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Proceedings of Symposium on Energy Engineering in the 21<sup>st</sup> Century (SEE2000) Volume I-IV

1-56700-132-7 (Print)


Jens F. Eschenbacher
Department of Mechanical Engineering, Kyoto University, Kyoto 606-8501, Japan

Mizuho Joko
Department of Mechanical Engineering Kyoto University

Kazuyoshi Nakabe
Department of Mechanical Engineering and Science, Kyoto University; Advanced Research Institute of Fluid Science and Engineering, Kyoto University, Yoshida-honmachi, Sakyo-ku, Kyoto 606-8501, Japan

Kenjiro Suzuki
Department of Mechanical Engineering, Kyoto University, Kyoto; Department of Machinery and Control Systems, Shibaura Institute of Technology, 307 Fukasaku, Saitama, 337-8570, Japan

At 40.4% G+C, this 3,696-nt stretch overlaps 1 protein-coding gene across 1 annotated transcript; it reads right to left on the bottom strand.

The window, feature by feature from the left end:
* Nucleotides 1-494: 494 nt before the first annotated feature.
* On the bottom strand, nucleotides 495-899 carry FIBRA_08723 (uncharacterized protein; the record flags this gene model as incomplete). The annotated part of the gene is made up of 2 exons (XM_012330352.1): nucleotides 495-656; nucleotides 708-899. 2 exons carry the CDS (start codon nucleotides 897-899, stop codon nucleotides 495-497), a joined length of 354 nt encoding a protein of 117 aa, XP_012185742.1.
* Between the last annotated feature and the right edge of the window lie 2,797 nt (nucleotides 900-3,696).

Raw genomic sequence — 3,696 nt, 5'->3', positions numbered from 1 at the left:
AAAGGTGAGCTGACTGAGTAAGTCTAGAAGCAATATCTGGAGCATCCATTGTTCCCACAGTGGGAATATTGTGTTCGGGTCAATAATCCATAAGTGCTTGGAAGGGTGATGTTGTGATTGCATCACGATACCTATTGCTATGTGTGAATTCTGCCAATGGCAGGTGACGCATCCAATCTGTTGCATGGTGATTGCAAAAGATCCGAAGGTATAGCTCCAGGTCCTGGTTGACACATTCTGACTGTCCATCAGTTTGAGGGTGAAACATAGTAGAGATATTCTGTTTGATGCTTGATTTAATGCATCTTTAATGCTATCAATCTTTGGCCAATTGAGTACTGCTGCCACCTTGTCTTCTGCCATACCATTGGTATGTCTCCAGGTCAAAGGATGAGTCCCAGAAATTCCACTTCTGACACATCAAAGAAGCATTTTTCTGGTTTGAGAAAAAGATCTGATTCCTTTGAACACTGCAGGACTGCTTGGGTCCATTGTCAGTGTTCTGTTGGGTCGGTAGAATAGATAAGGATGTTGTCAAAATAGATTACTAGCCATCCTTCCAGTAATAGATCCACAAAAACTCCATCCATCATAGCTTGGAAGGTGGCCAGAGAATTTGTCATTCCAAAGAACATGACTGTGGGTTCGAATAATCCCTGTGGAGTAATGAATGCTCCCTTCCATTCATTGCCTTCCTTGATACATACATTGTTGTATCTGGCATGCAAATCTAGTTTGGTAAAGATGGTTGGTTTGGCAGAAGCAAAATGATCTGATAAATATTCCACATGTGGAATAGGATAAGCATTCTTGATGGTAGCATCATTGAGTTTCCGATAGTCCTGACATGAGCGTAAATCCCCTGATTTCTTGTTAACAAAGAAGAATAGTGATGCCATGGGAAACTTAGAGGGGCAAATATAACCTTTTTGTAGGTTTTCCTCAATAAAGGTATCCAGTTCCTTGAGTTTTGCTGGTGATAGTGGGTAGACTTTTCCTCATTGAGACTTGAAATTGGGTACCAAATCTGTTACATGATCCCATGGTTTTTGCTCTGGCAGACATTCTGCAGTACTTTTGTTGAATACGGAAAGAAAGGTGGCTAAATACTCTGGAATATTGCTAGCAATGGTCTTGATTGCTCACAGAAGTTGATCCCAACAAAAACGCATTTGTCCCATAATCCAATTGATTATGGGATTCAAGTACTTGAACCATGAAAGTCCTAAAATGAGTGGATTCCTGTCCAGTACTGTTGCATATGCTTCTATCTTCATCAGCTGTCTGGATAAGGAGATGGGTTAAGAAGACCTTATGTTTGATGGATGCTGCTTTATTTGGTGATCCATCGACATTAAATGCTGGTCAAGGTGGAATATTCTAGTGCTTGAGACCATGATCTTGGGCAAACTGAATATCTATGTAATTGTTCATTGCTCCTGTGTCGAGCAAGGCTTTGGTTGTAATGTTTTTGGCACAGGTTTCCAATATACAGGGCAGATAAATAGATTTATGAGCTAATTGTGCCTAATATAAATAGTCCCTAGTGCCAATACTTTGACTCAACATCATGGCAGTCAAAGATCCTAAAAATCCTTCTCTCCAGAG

An experimental study of wall heat transfer in the wake behind a single wing-type vortex generator (WVG) was made in drag-reducing flows with three different surfactant solutions, Cetyl-trimethyl-ammonium-chloride (CTAC) with same amounts of sodium salicylate (NaSal) dissolved in water. The additive concentration was varied between Oppm (CO), 30ppm (C30) and 200ppm (C200). The WVG was mounted on the heat transfer target surface of the bottom wall in the test section. The Reynolds number, based on the main flow velocity and the channel height was set in the range from 7.3 × 103 up to 4.4 × 104 under considerations of the temperature dependence of the non-Newtonian surfactant fluid. It was found, that small amounts of CTAC/NaSal added in water reduce the heat transfer coefficients drastically, and that this reduction could be locally recovered in the wake behind the WVG. The longitudinal vortex generated behind the WVG was found to play an important role for heat transfer enhancements of drag-reducing flows. Comparison with the case of pure water, CO, reveals that the heat transfer coefficients of the surfactant solutions can recover to the ones of Case CO locally in the wake behind the WVG. The heat transfer recovery regions correspond to the location of the longitudinal vortice which were observed narrower but longer in the surfactant solutions than in the pure water. Depending on the surfactant concentration, fluid temperature and flow velocity, the generated longitudinal vortex was locally able to recover the reduced wall heat transfer coefficient of the surfactant solution completely up to the value of water.